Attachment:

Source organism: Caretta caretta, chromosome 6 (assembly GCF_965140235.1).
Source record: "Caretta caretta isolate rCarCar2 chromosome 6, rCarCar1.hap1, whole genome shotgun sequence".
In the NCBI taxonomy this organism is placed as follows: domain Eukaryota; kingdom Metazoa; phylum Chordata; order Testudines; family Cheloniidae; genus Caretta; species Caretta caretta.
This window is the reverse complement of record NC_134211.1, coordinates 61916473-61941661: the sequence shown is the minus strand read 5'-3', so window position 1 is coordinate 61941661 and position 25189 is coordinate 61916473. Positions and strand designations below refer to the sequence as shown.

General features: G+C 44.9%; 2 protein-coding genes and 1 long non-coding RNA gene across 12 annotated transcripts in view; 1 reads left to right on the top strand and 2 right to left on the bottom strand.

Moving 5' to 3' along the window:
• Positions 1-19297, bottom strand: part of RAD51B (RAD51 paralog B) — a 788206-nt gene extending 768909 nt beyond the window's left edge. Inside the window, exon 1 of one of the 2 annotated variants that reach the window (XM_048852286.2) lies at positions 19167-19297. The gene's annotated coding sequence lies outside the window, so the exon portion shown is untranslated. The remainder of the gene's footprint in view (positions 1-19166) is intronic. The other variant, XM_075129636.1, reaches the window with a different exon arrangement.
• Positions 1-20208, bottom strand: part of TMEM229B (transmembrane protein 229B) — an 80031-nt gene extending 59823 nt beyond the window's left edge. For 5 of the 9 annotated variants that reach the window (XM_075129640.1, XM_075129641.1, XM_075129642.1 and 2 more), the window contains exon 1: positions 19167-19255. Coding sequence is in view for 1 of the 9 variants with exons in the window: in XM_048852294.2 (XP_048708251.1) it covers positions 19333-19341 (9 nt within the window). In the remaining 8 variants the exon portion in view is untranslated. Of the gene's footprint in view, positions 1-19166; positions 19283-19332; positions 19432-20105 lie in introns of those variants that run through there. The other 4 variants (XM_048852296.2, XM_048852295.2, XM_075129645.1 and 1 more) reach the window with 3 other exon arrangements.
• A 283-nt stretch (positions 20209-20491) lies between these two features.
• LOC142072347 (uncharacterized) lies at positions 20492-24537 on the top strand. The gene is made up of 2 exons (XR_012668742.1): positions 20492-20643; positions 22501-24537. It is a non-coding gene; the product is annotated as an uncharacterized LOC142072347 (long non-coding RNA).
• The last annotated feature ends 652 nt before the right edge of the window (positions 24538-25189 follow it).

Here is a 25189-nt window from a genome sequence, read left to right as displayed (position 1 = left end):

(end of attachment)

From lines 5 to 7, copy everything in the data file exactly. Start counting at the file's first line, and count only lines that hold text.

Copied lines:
General features: G+C 44.9%; 2 protein-coding genes and 1 long non-coding RNA gene across 12 annotated transcripts in view; 1 reads left to right on the top strand and 2 right to left on the bottom strand.

Moving 5' to 3' along the window:
• Positions 1-19297, bottom strand: part of RAD51B (RAD51 paralog B) — a 788206-nt gene extending 768909 nt beyond the window's left edge. Inside the window, exon 1 of one of the 2 annotated variants that reach the window (XM_048852286.2) lies at positions 19167-19297. The gene's annotated coding sequence lies outside the window, so the exon portion shown is untranslated. The remainder of the gene's footprint in view (positions 1-19166) is intronic. The other variant, XM_075129636.1, reaches the window with a different exon arrangement.